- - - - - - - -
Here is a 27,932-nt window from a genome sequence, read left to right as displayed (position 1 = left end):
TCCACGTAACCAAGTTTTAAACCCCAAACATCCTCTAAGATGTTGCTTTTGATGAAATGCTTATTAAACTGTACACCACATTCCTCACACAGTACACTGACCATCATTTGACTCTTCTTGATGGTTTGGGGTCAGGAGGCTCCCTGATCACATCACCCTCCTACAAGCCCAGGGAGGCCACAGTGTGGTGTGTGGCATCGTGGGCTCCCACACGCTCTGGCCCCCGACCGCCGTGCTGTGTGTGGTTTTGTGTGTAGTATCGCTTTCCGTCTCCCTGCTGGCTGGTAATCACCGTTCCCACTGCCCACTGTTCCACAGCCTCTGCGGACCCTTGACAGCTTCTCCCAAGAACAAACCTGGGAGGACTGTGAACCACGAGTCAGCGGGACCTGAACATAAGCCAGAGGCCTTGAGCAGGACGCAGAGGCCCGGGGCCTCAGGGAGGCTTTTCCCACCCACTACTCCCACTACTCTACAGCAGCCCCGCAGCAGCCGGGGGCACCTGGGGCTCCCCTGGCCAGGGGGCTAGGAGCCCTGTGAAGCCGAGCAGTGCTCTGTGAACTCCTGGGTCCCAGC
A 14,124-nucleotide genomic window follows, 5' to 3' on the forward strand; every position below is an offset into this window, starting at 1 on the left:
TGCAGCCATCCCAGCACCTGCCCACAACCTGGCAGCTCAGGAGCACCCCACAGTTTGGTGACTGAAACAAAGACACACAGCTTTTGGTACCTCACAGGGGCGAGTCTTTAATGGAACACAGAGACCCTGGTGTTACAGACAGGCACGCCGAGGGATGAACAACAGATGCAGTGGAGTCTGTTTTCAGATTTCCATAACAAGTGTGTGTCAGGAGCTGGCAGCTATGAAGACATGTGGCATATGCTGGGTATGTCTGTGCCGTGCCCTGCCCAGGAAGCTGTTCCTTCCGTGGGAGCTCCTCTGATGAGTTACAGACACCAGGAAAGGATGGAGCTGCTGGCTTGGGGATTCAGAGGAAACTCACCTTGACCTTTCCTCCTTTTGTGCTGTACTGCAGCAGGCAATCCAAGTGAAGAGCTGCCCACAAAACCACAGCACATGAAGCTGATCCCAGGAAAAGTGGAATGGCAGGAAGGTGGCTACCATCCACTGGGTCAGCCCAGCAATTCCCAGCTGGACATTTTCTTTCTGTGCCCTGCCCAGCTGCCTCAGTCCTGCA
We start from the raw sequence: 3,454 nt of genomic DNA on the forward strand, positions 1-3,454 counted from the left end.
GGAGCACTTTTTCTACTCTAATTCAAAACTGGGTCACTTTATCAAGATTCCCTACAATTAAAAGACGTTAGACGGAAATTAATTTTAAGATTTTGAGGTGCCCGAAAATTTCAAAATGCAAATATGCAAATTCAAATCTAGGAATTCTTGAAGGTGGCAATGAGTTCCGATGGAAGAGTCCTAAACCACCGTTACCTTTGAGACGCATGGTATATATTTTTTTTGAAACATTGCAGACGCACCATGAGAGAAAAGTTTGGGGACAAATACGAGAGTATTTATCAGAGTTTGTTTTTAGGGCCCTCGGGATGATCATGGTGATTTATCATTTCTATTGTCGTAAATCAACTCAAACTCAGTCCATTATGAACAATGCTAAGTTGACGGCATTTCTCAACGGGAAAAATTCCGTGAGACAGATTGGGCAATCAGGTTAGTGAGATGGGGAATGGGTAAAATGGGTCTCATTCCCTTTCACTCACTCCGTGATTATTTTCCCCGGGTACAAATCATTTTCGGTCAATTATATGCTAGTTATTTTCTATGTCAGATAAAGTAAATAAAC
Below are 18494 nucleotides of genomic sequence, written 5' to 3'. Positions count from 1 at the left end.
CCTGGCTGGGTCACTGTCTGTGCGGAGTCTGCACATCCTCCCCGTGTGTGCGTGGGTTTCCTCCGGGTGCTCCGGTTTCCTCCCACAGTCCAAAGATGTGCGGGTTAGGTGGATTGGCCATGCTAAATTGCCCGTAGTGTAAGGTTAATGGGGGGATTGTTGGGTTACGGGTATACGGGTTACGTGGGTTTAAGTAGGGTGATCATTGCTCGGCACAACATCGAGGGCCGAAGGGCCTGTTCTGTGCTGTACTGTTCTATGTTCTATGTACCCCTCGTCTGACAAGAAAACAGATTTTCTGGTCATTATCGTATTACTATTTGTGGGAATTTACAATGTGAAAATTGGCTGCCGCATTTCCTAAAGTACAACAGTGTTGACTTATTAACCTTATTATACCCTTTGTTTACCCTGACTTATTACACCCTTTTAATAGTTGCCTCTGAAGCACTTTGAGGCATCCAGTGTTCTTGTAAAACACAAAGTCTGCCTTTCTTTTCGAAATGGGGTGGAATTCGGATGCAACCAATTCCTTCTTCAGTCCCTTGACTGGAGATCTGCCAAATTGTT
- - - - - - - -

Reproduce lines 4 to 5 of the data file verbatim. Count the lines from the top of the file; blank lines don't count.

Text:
TGCAGCCATCCCAGCACCTGCCCACAACCTGGCAGCTCAGGAGCACCCCACAGTTTGGTGACTGAAACAAAGACACACAGCTTTTGGTACCTCACAGGGGCGAGTCTTTAATGGAACACAGAGACCCTGGTGTTACAGACAGGCACGCCGAGGGATGAACAACAGATGCAGTGGAGTCTGTTTTCAGATTTCCATAACAAGTGTGTGTCAGGAGCTGGCAGCTATGAAGACATGTGGCATATGCTGGGTATGTCTGTGCCGTGCCCTGCCCAGGAAGCTGTTCCTTCCGTGGGAGCTCCTCTGATGAGTTACAGACACCAGGAAAGGATGGAGCTGCTGGCTTGGGGATTCAGAGGAAACTCACCTTGACCTTTCCTCCTTTTGTGCTGTACTGCAGCAGGCAATCCAAGTGAAGAGCTGCCCACAAAACCACAGCACATGAAGCTGATCCCAGGAAAAGTGGAATGGCAGGAAGGTGGCTACCATCCACTGGGTCAGCCCAGCAATTCCCAGCTGGACATTTTCTTTCTGTGCCCTGCCCAGCTGCCTCAGTCCTGCA
We start from the raw sequence: 3,454 nt of genomic DNA on the forward strand, positions 1-3,454 counted from the left end.